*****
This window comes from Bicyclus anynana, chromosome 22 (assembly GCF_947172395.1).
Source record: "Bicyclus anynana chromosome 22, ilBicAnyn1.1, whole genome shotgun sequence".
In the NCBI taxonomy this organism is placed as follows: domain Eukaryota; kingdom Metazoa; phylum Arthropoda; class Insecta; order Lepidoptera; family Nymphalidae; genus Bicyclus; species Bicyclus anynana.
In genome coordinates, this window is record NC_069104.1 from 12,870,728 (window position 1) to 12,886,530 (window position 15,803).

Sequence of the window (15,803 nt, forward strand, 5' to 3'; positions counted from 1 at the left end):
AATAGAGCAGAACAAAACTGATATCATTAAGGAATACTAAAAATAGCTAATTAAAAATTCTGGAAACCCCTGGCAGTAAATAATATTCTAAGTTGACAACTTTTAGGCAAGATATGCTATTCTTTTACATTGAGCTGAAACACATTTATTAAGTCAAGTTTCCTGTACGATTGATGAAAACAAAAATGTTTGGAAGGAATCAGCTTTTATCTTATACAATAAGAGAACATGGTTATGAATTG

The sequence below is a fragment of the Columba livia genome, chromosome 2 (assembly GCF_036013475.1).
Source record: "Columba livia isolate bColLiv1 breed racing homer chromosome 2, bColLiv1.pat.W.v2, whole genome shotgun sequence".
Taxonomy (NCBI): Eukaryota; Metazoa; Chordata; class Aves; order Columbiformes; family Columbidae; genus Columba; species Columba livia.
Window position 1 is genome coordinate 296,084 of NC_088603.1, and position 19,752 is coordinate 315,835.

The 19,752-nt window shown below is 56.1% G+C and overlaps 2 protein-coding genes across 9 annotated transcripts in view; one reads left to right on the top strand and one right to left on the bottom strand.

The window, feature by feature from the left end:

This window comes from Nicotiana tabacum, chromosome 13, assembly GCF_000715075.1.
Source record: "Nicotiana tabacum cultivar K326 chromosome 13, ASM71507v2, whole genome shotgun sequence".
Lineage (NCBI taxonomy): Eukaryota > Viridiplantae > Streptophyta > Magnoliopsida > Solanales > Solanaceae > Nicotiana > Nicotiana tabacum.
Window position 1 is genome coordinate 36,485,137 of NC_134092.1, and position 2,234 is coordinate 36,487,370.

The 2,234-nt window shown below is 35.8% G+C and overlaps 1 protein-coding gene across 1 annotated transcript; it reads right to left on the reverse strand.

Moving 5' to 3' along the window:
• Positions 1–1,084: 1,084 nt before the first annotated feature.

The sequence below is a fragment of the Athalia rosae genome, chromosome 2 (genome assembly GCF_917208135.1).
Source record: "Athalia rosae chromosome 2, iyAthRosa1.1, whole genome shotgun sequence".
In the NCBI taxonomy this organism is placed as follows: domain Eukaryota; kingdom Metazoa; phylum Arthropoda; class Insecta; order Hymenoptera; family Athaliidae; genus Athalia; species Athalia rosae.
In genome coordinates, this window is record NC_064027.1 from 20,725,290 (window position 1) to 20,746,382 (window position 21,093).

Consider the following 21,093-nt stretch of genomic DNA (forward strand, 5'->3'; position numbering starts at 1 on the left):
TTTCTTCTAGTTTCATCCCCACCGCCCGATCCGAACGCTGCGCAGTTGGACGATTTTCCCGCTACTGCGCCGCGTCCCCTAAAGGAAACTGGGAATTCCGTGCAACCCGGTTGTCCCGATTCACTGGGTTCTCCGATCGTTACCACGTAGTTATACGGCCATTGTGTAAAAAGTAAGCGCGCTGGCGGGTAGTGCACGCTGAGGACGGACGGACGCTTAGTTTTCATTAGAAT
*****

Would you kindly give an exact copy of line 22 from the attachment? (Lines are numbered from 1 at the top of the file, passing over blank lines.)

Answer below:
In the NCBI taxonomy this organism is placed as follows: domain Eukaryota; kingdom Metazoa; phylum Arthropoda; class Insecta; order Hymenoptera; family Athaliidae; genus Athalia; species Athalia rosae.